Whenever a patient presents self with a joint pain or some swelling or redness, the clinician may choose to perform a joint aspiration to asset a diagnosis of infection, or in case of acute gout etc. The synovial fluid is collected via arthrocentesis or joint aspiration with proper asepsis of the affected joint. An anesthetic agent like Zylocain or Lidocaine can be injected to numb the skin prior to the procedure but it may become difficult with a child or an adult afraid of the needle for which a light sedation can be given prior to the aspiration. This may reduce anxiety calming the individual prior to the procedure. This will allow the provider to perform a less than two minutes procedure and to withdraw a sample of fluid into a syringe for further analysis and diagnosis. The point of aspiration is generally covered with a band-aid dressing.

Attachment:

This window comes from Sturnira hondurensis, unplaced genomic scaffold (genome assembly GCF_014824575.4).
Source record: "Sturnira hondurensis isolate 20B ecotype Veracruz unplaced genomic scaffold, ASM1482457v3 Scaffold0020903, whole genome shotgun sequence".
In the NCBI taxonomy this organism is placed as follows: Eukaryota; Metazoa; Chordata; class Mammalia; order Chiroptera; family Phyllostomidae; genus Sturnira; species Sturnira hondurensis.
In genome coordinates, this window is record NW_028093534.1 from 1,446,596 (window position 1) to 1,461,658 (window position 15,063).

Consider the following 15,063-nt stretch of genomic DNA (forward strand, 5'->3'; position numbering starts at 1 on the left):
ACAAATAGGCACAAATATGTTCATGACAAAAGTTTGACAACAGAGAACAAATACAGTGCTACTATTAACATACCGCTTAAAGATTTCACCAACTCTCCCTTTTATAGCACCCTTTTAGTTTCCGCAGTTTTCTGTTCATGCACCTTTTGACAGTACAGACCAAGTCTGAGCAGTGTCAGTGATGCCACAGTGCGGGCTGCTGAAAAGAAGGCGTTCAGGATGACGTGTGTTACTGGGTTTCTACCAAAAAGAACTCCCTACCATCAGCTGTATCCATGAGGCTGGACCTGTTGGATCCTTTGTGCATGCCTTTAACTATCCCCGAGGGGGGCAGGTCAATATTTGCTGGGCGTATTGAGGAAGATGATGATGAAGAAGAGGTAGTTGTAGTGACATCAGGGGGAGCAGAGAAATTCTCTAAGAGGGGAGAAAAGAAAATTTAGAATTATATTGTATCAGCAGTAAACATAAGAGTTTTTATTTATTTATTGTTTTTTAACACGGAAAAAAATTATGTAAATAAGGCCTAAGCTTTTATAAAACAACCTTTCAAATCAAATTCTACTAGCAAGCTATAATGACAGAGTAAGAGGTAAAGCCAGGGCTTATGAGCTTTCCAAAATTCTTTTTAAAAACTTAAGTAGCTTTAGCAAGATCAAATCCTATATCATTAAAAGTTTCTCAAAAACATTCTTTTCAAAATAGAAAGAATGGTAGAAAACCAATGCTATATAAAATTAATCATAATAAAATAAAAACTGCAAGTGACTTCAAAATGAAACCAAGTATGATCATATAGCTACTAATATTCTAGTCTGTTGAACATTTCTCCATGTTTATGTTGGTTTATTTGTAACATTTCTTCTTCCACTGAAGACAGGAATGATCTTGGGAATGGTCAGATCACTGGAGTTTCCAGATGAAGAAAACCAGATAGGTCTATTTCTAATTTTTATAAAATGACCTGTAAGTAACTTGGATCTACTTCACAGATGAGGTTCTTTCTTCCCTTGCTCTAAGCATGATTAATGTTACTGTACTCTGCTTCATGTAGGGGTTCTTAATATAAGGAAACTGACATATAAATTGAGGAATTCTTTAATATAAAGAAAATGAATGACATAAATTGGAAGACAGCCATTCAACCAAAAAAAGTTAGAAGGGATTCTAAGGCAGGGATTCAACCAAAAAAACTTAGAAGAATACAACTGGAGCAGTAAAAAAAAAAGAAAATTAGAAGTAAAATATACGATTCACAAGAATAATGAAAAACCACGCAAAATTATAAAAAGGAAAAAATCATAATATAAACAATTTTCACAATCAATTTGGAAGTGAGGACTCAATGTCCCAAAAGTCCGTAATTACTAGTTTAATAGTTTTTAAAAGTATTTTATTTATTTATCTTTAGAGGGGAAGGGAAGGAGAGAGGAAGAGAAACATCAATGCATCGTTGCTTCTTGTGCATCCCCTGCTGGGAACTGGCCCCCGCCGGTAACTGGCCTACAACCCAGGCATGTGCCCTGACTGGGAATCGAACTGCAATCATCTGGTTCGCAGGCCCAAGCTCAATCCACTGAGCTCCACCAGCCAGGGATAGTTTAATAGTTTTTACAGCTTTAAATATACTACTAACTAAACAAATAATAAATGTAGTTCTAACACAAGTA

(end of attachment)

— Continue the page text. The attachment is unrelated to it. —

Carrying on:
Occasionally the practitioner may require avoiding eating or drinking before the test or you may receive specific instructions to follow. You may be sore for a couple of hours or days after the aspiration. Generally, it is not expected that complications will happen after such a procedure but rarely secondary infections may be possible or a recurrent collection or a collection of fluid especially blood can be seen.

In sport Medicine, it is proven that gross mechanical abnormalities contribute to posttraumatic osteoarthritis and recent researches have demonstrated that the damage to the articular cartilage may contribute to changes in the joint microenvironment. Biomarkers have been discovered exhibiting an altered expression in the synovial fluid after knee injury and for years those molecules remain elevated in the synovial fluid. These biomarkers have the potential to aid in the early detection of post traumatic osteoarthritis before even radiologic evidence can become apparent. More, deciphering the process at the micro-articular level after an episode of trauma may certainly allow a better and earlier identification of therapeutic targets in the prevention of osteoarthritis.